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Depression study wins research team top honours

27 Jun 2012

Research that added to the understanding of the management of depression in patients with long-term health problems has won a national award.

Professor Chew-Graham and Dr Coventry at the RCGB awards. Pic: Justin Grainge

University of Manchester researchers have been awarded the 2011 Royal College of General Practitioners (RCGP) and Novartis Research Paper of the Year Award for Mental Health for their study published in BMC Family Practice last year.

The research, led by Professor of Primary Care Carolyn Chew-Graham, described the way doctors manage consultations with patients who have coronary heart disease or diabetes and are suffering from depression, and outlined the main barriers to detecting and treating depression.

People with long-term conditions (LTCs) are at least twice as likely to experience depression as those who are relatively healthy. Depression is known to negatively impact on the way people with LTCs manage their illnesses, leading to greater use of healthcare, poorer quality of life, greater disability and worse prognosis.

“Our paper built on work that had already been done in the University’s Primary Care Research Group and helped us to understand why depression in people with long-term conditions are not always identified and managed appropriately,” said Professor Chew-Graham, who is based in the School of Community Based Medicine.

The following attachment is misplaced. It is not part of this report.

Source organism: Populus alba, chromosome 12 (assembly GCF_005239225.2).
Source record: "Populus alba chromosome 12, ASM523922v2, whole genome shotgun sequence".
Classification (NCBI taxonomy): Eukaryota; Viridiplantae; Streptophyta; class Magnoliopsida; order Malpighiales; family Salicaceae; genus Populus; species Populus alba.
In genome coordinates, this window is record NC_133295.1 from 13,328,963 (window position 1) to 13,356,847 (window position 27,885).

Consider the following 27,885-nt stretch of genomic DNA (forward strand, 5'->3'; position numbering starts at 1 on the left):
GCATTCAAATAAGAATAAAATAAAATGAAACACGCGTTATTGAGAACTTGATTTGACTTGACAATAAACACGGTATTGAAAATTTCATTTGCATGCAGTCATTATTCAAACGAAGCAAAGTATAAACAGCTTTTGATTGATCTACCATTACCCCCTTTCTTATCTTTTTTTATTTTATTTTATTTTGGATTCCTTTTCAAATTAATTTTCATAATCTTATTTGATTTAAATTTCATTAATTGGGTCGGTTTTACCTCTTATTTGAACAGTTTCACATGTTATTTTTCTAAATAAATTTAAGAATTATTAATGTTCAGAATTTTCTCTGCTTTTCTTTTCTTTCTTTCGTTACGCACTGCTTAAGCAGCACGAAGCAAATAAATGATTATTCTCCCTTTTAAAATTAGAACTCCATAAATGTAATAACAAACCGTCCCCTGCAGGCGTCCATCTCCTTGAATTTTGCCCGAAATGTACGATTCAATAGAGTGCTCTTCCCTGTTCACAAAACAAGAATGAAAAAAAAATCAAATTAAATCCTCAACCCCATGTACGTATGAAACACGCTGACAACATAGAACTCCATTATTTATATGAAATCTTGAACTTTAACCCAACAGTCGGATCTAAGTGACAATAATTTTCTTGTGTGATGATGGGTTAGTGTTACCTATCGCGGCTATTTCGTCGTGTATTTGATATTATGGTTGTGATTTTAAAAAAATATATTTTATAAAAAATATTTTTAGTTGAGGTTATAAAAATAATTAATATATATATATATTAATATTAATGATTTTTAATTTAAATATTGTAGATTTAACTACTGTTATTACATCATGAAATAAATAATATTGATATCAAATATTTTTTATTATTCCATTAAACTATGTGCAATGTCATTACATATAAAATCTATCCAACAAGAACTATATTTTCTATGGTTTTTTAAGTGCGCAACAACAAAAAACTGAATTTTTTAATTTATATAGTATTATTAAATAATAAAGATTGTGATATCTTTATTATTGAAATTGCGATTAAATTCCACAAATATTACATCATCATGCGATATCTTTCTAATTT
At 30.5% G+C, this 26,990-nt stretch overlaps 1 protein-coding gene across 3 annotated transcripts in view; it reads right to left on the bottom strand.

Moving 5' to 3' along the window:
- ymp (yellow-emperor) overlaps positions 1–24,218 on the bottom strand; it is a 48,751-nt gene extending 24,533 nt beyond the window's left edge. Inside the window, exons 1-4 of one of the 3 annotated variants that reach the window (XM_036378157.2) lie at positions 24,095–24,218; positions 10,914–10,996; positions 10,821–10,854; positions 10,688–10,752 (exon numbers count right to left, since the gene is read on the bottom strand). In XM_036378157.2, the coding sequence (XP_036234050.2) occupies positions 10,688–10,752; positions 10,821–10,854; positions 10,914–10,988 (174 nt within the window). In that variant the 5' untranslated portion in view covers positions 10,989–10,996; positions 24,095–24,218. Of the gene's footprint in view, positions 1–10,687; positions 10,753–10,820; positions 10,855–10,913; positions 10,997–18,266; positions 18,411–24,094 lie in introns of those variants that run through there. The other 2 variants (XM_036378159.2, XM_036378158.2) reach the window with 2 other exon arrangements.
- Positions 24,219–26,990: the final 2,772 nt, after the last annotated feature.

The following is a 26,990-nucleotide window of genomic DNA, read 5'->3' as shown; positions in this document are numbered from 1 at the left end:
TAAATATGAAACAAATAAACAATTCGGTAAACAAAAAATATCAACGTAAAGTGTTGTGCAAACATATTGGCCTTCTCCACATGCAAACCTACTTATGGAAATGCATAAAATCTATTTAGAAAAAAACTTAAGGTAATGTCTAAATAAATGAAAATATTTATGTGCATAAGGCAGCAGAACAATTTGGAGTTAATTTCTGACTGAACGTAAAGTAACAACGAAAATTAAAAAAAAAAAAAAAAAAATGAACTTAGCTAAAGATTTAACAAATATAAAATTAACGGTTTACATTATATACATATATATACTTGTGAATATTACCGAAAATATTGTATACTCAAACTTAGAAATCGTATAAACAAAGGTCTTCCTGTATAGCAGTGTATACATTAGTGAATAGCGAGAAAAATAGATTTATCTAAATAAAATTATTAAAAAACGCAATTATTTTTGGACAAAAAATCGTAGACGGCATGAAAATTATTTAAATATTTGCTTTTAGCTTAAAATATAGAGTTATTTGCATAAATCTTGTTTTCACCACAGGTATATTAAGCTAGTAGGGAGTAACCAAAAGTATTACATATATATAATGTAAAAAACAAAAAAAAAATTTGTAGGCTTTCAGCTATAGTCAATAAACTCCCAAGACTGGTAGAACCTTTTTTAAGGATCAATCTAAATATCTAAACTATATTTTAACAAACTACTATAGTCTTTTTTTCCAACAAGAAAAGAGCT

Co-researcher Dr Peter Coventry said: “Practitioners and patients differed in their ability to explain and recognise depression in the presence of LTCs, but both tended to see depression as a normal and understandable response to the associated LTCs. The findings show us that there’s a need to find a more collaborative approach, drawing in help from mental health professionals, to managing depression in patients with LTCs.”

Award Panel Chair Professor Frank Sullivan added: “In recent years, there has been a greater emphasis in primary care on improving recognition and treatment of depression in people with LTCs. This paper examined the topic in depth, approaching it from a wide range of perspectives by engaging with a number of key stakeholders and provides valuable insights into approaching and addressing these issues with patients suffering depression linked to chronic conditions.”

The 2011 RCGP and Novartis Research Paper of the Year award was announced on June 18.